A way of thinking and being that holds the past and future in tension, not in opposition, is crucial to the growth and vitality of Christian institutions.

Traditioned innovation is a biblical way of leading that integrates the transformative work of Christ into our ongoing identity as the people of God rooted in biblical Israel’s calling.

This page explores the theology of traditioned innovation and offers examples of what this idea looks like in practice. We recommend that you explore the essays in order before turning to the examples and additional materials.

Exploring the idea

Preserving tradition and leading change »

Theologian L. Gregory Jones, dean of Duke Divinity School, writes that Christian leaders need not choose between tradition and innovation. A way of thinking that holds the two in tension is crucial to the ongoing vitality and growth of our institutions.

Traditioned innovation: A biblical way of thinking »

By being both innovative and faithful to tradition, we follow the pattern of the creating and redeeming God of Scripture, writes New Testament scholar C. Kavin Rowe. This is the first essay in a five-part series.

The New Testament as an innovation of the Old »

In the second essay in a series, Rowe writes that understanding the New Testament requires grounding in the tradition of the Old Testament. The book of Leviticus and the Sermon on the Mount illustrate that the New is the fulfillment of the Old.

King Jesus »

Jesus’ messianic role is bound to his identity as the son of King David. And yet, Rowe writes, Jesus turns out to be a radically new kind of king.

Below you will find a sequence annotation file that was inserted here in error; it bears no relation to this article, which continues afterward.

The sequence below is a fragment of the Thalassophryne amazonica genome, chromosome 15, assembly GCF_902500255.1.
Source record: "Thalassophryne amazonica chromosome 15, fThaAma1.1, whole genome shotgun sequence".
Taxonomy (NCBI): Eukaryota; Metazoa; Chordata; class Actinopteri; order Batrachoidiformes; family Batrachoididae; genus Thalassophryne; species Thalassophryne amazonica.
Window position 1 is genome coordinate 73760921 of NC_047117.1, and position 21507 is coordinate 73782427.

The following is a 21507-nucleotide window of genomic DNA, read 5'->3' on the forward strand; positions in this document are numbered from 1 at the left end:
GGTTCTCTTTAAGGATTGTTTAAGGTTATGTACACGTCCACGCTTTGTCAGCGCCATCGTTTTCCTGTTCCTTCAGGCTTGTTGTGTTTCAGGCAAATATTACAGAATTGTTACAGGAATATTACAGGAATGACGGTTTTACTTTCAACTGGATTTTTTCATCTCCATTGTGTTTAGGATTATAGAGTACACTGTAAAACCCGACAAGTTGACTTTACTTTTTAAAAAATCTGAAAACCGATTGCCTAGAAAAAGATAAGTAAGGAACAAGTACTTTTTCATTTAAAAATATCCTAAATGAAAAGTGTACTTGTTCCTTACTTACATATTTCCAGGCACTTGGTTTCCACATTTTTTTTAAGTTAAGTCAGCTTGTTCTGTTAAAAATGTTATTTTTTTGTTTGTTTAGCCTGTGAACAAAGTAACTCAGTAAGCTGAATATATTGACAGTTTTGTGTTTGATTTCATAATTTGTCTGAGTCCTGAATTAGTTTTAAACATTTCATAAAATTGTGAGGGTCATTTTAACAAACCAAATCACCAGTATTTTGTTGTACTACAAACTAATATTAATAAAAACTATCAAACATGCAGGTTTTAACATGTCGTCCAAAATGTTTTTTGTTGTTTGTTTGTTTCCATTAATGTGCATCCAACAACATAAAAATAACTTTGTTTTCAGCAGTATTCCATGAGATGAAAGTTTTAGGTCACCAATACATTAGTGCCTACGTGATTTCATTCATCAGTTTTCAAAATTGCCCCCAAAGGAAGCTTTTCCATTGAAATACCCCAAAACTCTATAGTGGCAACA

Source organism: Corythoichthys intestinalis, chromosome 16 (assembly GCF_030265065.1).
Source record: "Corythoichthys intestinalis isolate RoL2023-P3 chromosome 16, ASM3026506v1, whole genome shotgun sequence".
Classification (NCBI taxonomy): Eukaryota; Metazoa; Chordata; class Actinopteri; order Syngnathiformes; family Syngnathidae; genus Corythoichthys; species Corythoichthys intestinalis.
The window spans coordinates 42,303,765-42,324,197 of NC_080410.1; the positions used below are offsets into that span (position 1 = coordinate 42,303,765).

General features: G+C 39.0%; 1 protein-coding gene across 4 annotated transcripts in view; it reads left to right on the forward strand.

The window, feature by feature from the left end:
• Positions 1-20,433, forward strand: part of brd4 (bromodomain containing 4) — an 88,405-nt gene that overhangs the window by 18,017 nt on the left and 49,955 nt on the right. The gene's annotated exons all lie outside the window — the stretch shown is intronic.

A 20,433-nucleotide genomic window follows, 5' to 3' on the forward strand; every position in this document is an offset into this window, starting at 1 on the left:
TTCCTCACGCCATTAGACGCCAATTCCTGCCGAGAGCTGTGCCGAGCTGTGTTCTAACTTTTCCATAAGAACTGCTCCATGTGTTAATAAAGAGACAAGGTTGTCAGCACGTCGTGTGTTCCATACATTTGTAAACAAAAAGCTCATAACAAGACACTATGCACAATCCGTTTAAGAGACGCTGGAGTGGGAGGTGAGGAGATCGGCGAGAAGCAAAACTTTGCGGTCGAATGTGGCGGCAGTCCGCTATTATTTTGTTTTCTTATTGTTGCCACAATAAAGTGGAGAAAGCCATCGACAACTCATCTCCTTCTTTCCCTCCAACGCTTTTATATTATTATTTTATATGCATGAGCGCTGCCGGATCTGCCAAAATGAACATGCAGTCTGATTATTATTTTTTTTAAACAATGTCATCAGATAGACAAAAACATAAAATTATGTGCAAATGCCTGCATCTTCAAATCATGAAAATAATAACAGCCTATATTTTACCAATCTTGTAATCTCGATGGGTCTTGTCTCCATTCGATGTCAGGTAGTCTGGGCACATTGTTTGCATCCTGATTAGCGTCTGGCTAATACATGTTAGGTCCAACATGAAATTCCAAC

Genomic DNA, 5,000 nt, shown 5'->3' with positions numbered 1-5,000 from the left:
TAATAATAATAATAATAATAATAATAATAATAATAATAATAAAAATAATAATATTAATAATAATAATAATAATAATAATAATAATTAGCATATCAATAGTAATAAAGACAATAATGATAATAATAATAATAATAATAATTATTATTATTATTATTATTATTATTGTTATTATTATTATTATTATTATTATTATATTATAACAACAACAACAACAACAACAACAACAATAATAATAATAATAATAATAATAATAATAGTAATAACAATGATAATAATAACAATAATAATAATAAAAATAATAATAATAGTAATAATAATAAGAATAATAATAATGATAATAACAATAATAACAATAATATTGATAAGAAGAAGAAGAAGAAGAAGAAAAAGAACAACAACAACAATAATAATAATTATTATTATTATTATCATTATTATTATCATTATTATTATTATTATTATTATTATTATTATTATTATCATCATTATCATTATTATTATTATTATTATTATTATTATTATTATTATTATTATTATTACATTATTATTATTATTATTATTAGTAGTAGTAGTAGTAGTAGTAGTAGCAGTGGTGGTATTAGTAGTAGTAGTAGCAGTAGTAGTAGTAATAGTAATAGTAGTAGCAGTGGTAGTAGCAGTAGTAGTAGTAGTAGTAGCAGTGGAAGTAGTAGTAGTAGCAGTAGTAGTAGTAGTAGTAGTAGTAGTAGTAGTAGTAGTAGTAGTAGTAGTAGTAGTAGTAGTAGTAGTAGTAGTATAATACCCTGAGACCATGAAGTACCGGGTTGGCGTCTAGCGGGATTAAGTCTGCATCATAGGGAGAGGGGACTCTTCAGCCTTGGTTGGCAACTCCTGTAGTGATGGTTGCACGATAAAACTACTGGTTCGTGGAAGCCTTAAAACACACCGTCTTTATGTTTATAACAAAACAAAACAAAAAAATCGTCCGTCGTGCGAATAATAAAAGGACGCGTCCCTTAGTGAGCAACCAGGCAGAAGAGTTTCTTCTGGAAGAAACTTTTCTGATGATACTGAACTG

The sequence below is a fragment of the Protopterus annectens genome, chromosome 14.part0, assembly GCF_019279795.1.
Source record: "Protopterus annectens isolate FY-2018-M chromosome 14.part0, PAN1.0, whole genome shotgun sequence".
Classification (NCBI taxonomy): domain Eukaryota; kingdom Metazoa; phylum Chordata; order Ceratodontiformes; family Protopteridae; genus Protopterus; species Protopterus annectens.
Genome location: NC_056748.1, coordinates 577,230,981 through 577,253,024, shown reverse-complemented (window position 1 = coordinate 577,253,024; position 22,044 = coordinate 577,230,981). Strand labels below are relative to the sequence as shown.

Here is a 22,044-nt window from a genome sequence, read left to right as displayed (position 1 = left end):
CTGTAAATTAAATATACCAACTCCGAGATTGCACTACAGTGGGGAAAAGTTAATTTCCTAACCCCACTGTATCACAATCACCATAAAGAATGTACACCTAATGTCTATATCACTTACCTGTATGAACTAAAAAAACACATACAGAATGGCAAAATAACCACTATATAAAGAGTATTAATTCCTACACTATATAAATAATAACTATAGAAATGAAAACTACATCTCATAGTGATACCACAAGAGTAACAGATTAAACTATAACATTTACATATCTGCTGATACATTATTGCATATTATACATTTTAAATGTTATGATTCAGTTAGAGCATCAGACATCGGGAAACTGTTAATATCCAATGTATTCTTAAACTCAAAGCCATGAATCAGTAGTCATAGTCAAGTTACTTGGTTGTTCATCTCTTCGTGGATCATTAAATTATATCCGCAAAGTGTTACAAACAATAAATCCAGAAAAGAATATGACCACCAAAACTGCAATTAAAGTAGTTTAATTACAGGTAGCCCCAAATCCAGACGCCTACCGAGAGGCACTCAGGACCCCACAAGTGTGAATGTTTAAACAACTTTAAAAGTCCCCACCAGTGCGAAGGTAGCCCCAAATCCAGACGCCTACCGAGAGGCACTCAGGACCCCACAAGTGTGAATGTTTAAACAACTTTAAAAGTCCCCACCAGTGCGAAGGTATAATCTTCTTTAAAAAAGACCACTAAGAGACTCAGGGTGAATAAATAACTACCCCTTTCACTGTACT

Navigating the differences in the Gospels »

Contrary to the message in some top-selling books, Rowe writes that the differences in the Gospels are not a problem. Instead, they are a rich reflection of the way in which the Bible mediates God’s redeeming presence to the world and describe the character of God’s grace as at once preserving and renewing.

Pentecost as traditioned innovation »

Rowe writes that the coming of the Holy Spirit is both a fulfillment of that which is old and a radical new beginning.

Seeing the Idea in Practice

Baptist University of the Américas

Living into a new vision

Baptist University of the Américas has undergone painful changes to transform itself from a dying Bible institute to a high-quality, affordable institution of higher education for Latino Christian leaders in Texas. Read more »

Walk into the Bible

A church tells its oldest stories in a new way

Trinity Baptist Church in San Antonio, Texas, set out to renovate its Children’s Center to encourage children to learn Scripture. The children’s minister and a mural painter worked together on a dream for children to walk into the Bible. Read more »

Trinity Grace Church

An evangelical church plant that honors the historic traditions of the church

Unlike fellow nondenominational church plants that work from church-growth strategies, marketing schemes or a seeker-sensitive approach, Trinity Grace Church (TGC) has returned to a traditional parish model grounded in the liturgical practices of the historic church.
Read more »


An interview with Roger Martin on "opposable thinking"

The dean of the Rotman School of Management talks about why you don’t always need to choose between opposing options, but can find another choice. Read more »

Recommended resources to learn more

Love Made Me an Inventor

During Burundi’s civil war in the early 1990s, Maggy Barankitse witnessed horrific acts of genocide -- in one night she saw 72 people slaughtered. Out of this experience she created Maison Shalom, a place for Burundi’s orphans to survive and thrive.
Learn more about this recommendation »



How to Change the World

David Bornstein tells the story of local leaders who found innovative ways to serve their communities.
Learn more about this recommendation »
Purchase this book »



Change or Die

Alan Deutschman documents the practices needed for innovation – relate, repeat and reframe.
Learn more about this recommendation »
Purchase this book »


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Pastoral study grants

The Louisville Institute Pastoral Study Project Grant awards grants of up to $20,000 to support individual or collaborative study projects on Christian life, religious practices and institutions, and ideas for the church, communities or the world. Clergy, lay leaders and staff working in diverse Christian contexts in the United States or Canada are eligible to apply. Deadline is August 1.

Learn more